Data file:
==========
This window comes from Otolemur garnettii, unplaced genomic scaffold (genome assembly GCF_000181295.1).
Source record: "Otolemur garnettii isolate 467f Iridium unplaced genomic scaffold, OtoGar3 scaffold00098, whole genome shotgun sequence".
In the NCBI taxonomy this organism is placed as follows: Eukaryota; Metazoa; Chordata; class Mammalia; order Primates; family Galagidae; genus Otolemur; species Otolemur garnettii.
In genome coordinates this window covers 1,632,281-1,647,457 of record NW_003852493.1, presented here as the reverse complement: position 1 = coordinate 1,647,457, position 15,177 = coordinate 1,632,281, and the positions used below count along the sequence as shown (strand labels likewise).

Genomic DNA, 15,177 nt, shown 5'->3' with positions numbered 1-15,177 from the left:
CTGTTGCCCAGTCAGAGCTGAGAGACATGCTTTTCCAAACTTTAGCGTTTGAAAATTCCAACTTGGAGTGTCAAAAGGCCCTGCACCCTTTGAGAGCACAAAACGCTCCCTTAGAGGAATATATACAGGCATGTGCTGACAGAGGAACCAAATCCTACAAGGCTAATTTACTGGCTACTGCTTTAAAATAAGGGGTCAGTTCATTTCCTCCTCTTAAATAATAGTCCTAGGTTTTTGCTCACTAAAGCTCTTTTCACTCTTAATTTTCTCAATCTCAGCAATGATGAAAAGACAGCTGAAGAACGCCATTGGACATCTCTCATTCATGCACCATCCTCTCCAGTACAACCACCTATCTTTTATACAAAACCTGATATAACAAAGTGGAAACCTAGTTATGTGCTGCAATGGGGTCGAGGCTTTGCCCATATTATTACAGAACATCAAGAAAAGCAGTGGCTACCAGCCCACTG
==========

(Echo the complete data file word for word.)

This window comes from Otolemur garnettii, unplaced genomic scaffold (genome assembly GCF_000181295.1).
Source record: "Otolemur garnettii isolate 467f Iridium unplaced genomic scaffold, OtoGar3 scaffold00098, whole genome shotgun sequence".
In the NCBI taxonomy this organism is placed as follows: Eukaryota; Metazoa; Chordata; class Mammalia; order Primates; family Galagidae; genus Otolemur; species Otolemur garnettii.
In genome coordinates this window covers 1,632,281-1,647,457 of record NW_003852493.1, presented here as the reverse complement: position 1 = coordinate 1,647,457, position 15,177 = coordinate 1,632,281, and the positions used below count along the sequence as shown (strand labels likewise).

Genomic DNA, 15,177 nt, shown 5'->3' with positions numbered 1-15,177 from the left:
CTGTTGCCCAGTCAGAGCTGAGAGACATGCTTTTCCAAACTTTAGCGTTTGAAAATTCCAACTTGGAGTGTCAAAAGGCCCTGCACCCTTTGAGAGCACAAAACGCTCCCTTAGAGGAATATATACAGGCATGTGCTGACAGAGGAACCAAATCCTACAAGGCTAATTTACTGGCTACTGCTTTAAAATAAGGGGTCAGTTCATTTCCTCCTCTTAAATAATAGTCCTAGGTTTTTGCTCACTAAAGCTCTTTTCACTCTTAATTTTCTCAATCTCAGCAATGATGAAAAGACAGCTGAAGAACGCCATTGGACATCTCTCATTCATGCACCATCCTCTCCAGTACAACCACCTATCTTTTATACAAAACCTGATATAACAAAGTGGAAACCTAGTTATGTGCTGCAATGGGGTCGAGGCTTTGCCCATATTATTACAGAACATCAAGAAAAGCAGTGGCTACCAGCCCACTG